Post Date : April 6, 2021
Ever since the outbreak of the pandemic, the global shipping industry has been under a fix, struggling to meet the demand with a severe shortage of shipping containers in hand. Furthermore, the recent blockage of the Suez Canal has further put the industry under a microscope.
Chairman & MD of Container Corporation of India (CONCOR), V Kalyana Rama reflected on the Indian shipping industry’s woes during a recent interview with Bloomberg.
He said, “Due to the shortage of shipping containers, the volume growth in Indian export which would have been much more, is getting affected.
“Although there is a lot of empty repositioning that is happening at the Indian shores, still the demand is more which is affecting the exporters in India and the freight rates,” he added.
The shortage of shipping containers is posing as a big bump in the industry’s recovery journey and is also maintaining an upsurge in freight rates. One of the major reasons for the same is the Indian shipping Industry’s dependency on China for the manufacturing of the containers. However, now the industry is taking steps to on reducing this dependency.
“We have given orders to two of the public sector units for developing container manufacturing in India for 1000 containers each. Also, we are developing 6 more vendors/container manufacturers, giving them an order of making 1000 containers each,” informed Mr Kalyana Rama.
“This is our requirement for the domestic movement of goods. Once we began this, the container manufacturing will pick up in India and we will able to make India the hub of container manufacturing,” he added.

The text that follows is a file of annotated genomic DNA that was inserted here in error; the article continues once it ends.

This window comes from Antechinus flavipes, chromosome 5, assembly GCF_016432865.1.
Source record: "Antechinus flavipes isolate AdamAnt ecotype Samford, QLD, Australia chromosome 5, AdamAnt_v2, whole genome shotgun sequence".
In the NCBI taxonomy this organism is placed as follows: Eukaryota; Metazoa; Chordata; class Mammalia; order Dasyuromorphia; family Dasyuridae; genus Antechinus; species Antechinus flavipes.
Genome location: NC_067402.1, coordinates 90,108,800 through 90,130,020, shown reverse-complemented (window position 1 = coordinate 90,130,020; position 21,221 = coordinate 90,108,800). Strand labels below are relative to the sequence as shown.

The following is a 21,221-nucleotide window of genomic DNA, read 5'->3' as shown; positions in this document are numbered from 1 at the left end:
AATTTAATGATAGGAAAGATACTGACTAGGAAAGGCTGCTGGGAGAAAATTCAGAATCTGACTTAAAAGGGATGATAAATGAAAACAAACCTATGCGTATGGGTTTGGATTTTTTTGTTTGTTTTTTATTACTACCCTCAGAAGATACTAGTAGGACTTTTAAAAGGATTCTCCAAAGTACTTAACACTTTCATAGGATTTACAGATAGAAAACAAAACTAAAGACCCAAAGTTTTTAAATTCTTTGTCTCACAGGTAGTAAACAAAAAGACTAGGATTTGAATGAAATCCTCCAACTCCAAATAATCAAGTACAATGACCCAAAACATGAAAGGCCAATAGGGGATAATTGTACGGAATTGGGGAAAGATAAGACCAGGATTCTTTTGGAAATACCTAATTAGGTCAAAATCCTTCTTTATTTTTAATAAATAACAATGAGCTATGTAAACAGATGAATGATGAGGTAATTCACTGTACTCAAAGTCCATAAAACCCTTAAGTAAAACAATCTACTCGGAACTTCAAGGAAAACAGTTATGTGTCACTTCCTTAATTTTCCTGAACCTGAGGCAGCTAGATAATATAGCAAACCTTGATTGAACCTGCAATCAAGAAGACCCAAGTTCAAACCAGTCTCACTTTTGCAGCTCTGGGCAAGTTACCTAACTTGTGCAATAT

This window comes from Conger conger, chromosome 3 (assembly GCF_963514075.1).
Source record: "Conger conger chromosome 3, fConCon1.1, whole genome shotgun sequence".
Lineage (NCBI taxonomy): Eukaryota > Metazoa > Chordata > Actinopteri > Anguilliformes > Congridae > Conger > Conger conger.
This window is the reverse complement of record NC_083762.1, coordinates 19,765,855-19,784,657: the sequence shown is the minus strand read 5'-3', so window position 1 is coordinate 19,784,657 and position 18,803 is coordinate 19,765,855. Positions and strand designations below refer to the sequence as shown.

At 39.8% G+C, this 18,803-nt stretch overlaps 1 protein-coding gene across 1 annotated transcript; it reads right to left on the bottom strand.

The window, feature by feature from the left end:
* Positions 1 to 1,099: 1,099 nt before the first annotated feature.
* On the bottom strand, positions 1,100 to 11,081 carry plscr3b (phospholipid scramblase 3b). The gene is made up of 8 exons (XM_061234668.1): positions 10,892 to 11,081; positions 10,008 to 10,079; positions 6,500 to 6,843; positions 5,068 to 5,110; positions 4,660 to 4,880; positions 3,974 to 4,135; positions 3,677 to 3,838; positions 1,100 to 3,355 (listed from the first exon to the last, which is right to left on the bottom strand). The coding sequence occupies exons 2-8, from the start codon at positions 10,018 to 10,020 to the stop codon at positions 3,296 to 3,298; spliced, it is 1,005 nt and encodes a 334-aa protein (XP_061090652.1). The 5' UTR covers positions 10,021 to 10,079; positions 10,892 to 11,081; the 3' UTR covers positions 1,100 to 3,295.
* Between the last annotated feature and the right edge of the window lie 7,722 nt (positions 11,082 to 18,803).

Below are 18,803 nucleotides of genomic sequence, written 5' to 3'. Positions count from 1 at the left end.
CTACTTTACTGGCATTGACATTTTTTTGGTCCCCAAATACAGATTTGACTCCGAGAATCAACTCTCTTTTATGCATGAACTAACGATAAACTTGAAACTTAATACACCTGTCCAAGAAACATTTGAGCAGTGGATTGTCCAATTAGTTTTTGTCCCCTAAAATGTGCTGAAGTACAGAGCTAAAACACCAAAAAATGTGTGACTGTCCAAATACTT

The Suez Fiasco
The CONCOR MD also reflected on the impact of the Suez Canal blockage which caused major disruption to the global shipping industry with delayed shipments and increasing freight cost.
Mr Kalyana Rama however feels that the situation in India seems to be in control.
He said, “There is a drop in imports at Indian ports but we did not see much of an impact for a week. Yes, there was a little shortage of imports. So, some trains were running empty backward. Otherwise, things are under control here in India.”
While the Ever Given was refloated last week, its residue remains, amid warnings of soaring freight costs that could affect supplies of key goods or consumer prices. Although the industry is grinding to make a quicker and better recovery, another lockdown caused due to the rising second wave of COVID awaits the shipping industry, adding to the stress.
However, Kalyana Rama feels that the industry is ready for the second wave. He said, “The industry is exempted from the lockdown. And, with the experience that we went through in the last year, we are ready for another lockdown. We know how to go by it.”